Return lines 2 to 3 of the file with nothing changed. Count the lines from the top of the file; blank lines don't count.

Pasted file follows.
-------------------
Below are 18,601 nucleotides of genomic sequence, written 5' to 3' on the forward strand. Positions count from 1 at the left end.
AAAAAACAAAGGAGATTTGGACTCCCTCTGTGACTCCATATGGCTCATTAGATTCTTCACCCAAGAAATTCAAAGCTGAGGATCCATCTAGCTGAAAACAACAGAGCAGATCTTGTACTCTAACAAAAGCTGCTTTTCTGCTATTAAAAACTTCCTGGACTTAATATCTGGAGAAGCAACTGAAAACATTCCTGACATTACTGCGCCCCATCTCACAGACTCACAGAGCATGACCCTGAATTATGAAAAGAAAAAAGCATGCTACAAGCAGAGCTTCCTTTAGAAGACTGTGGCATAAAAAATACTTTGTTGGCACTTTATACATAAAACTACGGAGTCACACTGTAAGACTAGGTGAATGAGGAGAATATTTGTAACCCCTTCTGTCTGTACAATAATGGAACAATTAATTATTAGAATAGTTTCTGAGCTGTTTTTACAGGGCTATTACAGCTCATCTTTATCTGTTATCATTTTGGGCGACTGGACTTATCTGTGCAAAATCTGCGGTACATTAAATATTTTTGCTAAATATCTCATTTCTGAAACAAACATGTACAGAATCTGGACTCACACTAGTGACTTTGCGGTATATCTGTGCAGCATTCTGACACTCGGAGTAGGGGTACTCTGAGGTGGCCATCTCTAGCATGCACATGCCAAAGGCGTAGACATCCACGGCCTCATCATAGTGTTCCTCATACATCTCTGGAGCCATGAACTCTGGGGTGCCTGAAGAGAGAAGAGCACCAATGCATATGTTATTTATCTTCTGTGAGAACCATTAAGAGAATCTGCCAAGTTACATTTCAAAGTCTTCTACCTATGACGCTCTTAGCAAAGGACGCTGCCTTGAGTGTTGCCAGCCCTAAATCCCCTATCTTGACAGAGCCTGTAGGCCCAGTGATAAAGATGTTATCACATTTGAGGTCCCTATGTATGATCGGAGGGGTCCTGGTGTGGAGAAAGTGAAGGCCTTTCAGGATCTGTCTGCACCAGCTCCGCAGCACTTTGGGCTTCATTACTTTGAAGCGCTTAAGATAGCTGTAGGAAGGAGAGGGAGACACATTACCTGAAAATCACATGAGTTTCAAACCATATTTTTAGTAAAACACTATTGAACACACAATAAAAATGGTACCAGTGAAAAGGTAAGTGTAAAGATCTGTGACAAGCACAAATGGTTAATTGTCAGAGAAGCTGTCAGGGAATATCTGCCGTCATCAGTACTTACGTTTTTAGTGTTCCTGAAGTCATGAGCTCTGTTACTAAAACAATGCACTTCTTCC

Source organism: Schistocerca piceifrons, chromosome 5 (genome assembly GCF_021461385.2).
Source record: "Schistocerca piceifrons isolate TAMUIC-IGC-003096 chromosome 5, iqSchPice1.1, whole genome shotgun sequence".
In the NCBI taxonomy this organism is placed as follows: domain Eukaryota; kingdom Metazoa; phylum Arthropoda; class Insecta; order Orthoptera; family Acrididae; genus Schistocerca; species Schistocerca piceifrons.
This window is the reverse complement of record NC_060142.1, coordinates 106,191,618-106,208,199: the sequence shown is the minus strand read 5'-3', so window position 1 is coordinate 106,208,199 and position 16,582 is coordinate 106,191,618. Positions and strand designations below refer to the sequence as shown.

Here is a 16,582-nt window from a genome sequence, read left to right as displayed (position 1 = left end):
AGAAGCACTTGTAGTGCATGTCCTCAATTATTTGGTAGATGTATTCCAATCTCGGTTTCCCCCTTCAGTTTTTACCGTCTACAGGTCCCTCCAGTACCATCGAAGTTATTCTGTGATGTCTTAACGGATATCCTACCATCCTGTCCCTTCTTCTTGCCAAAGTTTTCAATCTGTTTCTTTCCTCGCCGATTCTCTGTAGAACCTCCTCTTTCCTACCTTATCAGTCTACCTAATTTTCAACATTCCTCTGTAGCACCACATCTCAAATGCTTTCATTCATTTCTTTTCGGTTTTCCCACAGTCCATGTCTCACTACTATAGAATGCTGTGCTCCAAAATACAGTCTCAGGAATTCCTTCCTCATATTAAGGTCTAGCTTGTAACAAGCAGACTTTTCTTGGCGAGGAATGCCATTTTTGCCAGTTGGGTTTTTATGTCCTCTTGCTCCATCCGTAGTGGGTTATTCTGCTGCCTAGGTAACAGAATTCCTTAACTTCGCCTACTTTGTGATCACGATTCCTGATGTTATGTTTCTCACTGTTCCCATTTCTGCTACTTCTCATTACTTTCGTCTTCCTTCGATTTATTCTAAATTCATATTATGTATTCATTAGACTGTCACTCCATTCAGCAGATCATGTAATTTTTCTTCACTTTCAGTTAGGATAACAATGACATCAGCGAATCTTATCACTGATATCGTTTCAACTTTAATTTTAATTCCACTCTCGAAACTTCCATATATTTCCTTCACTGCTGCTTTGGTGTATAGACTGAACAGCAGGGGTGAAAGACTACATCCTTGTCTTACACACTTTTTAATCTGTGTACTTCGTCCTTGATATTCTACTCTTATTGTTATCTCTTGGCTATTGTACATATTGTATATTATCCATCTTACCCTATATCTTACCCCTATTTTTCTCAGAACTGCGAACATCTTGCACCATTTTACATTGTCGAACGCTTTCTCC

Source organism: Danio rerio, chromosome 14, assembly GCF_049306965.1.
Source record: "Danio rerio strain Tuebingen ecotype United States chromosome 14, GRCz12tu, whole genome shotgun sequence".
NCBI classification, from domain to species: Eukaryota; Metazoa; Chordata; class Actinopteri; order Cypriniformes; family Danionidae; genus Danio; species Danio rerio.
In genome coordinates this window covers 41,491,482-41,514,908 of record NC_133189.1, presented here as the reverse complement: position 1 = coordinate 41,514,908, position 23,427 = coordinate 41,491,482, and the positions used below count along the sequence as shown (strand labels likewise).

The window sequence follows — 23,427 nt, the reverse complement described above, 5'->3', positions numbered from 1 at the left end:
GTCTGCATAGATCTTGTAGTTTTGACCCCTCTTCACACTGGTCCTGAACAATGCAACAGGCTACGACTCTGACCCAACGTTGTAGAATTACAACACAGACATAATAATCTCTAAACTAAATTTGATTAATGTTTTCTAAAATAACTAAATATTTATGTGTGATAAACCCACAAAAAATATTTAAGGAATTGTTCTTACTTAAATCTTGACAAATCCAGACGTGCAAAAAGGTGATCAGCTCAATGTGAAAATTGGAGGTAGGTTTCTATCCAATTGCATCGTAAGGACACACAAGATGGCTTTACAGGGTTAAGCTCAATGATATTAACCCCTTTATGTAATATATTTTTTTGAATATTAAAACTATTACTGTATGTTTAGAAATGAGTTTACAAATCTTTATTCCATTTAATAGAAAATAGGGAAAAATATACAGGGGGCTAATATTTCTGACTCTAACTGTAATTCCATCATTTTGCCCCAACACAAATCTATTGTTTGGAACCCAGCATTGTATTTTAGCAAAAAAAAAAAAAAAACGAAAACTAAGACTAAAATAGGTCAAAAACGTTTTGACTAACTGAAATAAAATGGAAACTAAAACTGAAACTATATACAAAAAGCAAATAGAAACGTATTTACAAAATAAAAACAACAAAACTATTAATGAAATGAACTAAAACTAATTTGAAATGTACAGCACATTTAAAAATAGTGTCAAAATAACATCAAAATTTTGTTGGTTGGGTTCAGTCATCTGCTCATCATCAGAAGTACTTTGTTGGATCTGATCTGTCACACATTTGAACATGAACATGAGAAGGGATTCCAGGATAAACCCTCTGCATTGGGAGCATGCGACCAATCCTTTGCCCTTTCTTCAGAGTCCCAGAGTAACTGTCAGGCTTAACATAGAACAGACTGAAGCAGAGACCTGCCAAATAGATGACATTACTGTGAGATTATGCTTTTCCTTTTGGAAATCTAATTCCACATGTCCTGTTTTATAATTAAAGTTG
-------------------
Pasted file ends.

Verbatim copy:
AAAAAACAAAGGAGATTTGGACTCCCTCTGTGACTCCATATGGCTCATTAGATTCTTCACCCAAGAAATTCAAAGCTGAGGATCCATCTAGCTGAAAACAACAGAGCAGATCTTGTACTCTAACAAAAGCTGCTTTTCTGCTATTAAAAACTTCCTGGACTTAATATCTGGAGAAGCAACTGAAAACATTCCTGACATTACTGCGCCCCATCTCACAGACTCACAGAGCATGACCCTGAATTATGAAAAGAAAAAAGCATGCTACAAGCAGAGCTTCCTTTAGAAGACTGTGGCATAAAAAATACTTTGTTGGCACTTTATACATAAAACTACGGAGTCACACTGTAAGACTAGGTGAATGAGGAGAATATTTGTAACCCCTTCTGTCTGTACAATAATGGAACAATTAATTATTAGAATAGTTTCTGAGCTGTTTTTACAGGGCTATTACAGCTCATCTTTATCTGTTATCATTTTGGGCGACTGGACTTATCTGTGCAAAATCTGCGGTACATTAAATATTTTTGCTAAATATCTCATTTCTGAAACAAACATGTACAGAATCTGGACTCACACTAGTGACTTTGCGGTATATCTGTGCAGCATTCTGACACTCGGAGTAGGGGTACTCTGAGGTGGCCATCTCTAGCATGCACATGCCAAAGGCGTAGACATCCACGGCCTCATCATAGTGTTCCTCATACATCTCTGGAGCCATGAACTCTGGGGTGCCTGAAGAGAGAAGAGCACCAATGCATATGTTATTTATCTTCTGTGAGAACCATTAAGAGAATCTGCCAAGTTACATTTCAAAGTCTTCTACCTATGACGCTCTTAGCAAAGGACGCTGCCTTGAGTGTTGCCAGCCCTAAATCCCCTATCTTGACAGAGCCTGTAGGCCCAGTGATAAAGATGTTATCACATTTGAGGTCCCTATGTATGATCGGAGGGGTCCTGGTGTGGAGAAAGTGAAGGCCTTTCAGGATCTGTCTGCACCAGCTCCGCAGCACTTTGGGCTTCATTACTTTGAAGCGCTTAAGATAGCTGTAGGAAGGAGAGGGAGACACATTACCTGAAAATCACATGAGTTTCAAACCATATTTTTAGTAAAACACTATTGAACACACAATAAAAATGGTACCAGTGAAAAGGTAAGTGTAAAGATCTGTGACAAGCACAAATGGTTAATTGTCAGAGAAGCTGTCAGGGAATATCTGCCGTCATCAGTACTTACGTTTTTAGTGTTCCTGAAGTCATGAGCTCTGTTACTAAAACAATGCACTTCTTCC

Source organism: Schistocerca piceifrons, chromosome 5 (genome assembly GCF_021461385.2).